The fences around the family property separate the cattle in the pasture and keep Cocoa, the horse, in the field. As a child, I see dad give time and care to building and maintaining these fences.
Strong fences require sturdy corner posts.
Likewise, solid core values support clear boundaries, both personally and professionally.
What are your four corner post values?
When you know your values, they serve as guide lenses through which you may look at everything you think, say, or do. They determine who you are and how you wish to show up in the world. These values also clarify expectations for behavior involving all interactions, whether internally or externally, for your business or organization.
When I work with organizations experiencing conflict, often folks cite lack of clarity as an issue. This may be around rules or expectations, including who they apply to and when they apply. Folks experience frustration when rules seemingly apply inconsistently to some people some of the time, rather than all people all the time.
This lack of clarity often stems from uncertainty and inconsistency surrounding organizational values. Ideally, values help establish rules, roles, or expectations. When team members do not see an organization following its own values, the fence begins to fall. This impacts morale, productivity, relationships, and the bottom line.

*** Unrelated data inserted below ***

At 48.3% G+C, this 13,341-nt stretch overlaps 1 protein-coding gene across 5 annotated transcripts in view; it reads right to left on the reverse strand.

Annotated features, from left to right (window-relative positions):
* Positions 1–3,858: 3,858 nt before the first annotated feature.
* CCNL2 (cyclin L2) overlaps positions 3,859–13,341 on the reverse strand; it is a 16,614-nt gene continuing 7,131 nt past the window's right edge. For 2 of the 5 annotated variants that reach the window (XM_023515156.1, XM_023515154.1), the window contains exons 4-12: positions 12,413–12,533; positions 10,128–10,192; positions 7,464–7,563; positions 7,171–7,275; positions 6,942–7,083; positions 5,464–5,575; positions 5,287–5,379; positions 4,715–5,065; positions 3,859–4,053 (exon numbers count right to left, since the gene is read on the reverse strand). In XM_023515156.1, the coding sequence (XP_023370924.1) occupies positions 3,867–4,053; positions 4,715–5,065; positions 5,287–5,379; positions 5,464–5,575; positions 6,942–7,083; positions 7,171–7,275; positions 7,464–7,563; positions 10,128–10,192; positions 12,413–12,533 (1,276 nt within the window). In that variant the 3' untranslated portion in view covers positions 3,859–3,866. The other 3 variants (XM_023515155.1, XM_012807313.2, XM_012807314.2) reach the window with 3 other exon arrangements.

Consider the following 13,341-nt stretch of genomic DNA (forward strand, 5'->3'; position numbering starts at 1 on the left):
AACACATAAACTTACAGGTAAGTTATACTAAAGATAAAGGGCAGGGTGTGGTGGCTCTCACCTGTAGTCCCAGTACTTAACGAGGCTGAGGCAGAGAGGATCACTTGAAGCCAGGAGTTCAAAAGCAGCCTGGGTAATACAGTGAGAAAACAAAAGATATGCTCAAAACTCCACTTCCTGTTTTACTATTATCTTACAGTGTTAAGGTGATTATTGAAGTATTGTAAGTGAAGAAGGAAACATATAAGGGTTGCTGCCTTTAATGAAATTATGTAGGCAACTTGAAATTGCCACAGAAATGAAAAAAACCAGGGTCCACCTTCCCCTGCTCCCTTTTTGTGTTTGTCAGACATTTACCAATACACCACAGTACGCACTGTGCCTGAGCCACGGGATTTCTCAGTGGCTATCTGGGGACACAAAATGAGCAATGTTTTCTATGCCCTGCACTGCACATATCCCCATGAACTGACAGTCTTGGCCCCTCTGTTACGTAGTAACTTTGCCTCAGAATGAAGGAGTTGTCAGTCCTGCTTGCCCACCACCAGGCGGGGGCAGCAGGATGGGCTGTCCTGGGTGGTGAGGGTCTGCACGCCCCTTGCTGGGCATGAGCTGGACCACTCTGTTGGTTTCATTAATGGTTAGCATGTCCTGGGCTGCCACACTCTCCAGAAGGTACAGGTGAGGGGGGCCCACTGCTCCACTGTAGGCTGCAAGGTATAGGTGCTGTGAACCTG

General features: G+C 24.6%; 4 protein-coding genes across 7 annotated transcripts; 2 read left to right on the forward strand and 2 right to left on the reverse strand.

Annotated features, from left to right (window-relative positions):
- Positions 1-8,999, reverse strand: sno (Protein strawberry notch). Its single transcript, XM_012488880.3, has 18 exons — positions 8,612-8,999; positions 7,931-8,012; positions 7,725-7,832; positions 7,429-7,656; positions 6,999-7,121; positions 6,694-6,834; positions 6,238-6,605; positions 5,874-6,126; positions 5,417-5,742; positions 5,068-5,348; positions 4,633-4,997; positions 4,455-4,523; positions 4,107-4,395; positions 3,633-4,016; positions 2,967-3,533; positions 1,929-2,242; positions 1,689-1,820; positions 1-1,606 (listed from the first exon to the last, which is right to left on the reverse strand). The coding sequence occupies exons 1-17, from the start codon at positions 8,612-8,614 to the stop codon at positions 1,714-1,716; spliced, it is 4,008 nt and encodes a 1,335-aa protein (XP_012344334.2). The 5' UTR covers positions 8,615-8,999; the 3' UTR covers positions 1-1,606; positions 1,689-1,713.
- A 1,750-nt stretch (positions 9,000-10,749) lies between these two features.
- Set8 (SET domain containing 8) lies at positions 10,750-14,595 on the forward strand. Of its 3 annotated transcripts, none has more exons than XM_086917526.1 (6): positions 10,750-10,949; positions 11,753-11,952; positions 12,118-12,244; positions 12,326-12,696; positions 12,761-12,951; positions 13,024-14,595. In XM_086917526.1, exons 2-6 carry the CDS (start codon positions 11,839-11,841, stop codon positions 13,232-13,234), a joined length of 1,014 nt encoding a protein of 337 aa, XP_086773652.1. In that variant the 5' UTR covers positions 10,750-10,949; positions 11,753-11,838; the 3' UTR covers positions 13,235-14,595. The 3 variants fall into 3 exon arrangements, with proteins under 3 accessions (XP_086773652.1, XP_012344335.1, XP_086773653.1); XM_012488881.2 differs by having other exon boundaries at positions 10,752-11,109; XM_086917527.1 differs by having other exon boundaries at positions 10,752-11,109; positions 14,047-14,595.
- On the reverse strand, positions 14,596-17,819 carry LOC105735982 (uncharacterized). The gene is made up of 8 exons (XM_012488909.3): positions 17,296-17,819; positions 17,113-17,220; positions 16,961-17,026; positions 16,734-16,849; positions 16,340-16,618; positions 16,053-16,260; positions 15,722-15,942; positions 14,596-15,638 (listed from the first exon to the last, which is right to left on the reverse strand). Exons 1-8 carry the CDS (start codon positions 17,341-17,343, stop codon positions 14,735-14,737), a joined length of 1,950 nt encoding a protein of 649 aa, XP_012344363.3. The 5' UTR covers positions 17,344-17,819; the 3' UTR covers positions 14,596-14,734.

Knowing your values and applying them consistently matters. If compassion reflects a core cornerstone value, everyone within and outside of the organization receives compassion. While it may seem easier to offer compassion to someone you know or like, values do not depend on the condition of the person or people involved. It also includes showing compassion for both you and everyone around you in all places and spaces. You may also set any boundaries or parameters through a lens of compassion.
Sometimes values may seem at odds. For example, you may want clear rules and expectations and wish to demonstrate compassion. You may hold space for both. When it appears that someone is not following a rule or expectation, you may open the gate in your fence and invite dialogue. To better understand, you may ask what help or support may be needed in meeting the expectation. You may also get curious and ask what ideas someone may have about upholding the underlying values. Finally, you may again clarify expectations going forward and the consequences for not meeting them.
If someone does not meet expectations, it does not make them bad. This opens an opportunity to determine if they are in the right role, or if they are a good fit for the organization. When you hold fast to your core values, it also helps you to determine if you are in the right role, or if an organization is a good fit for you.
Of course, you must keep an eye on your fence corner posts. When they start to seem a little wobbly, it helps to address them as soon as possible. If you wait until the fence falls, it may take much more time, energy, money, and other resources to repair.
Clear corner post values support sturdy fences. They also help set clear value-based boundaries.
Framing fences establishes parameters for you and the people around you. This allows you to focus your time and energy on your mission and vision.
What are your corner post values?
What impact do these have on what you think, say, or do?
What steps do you take to maintain these values?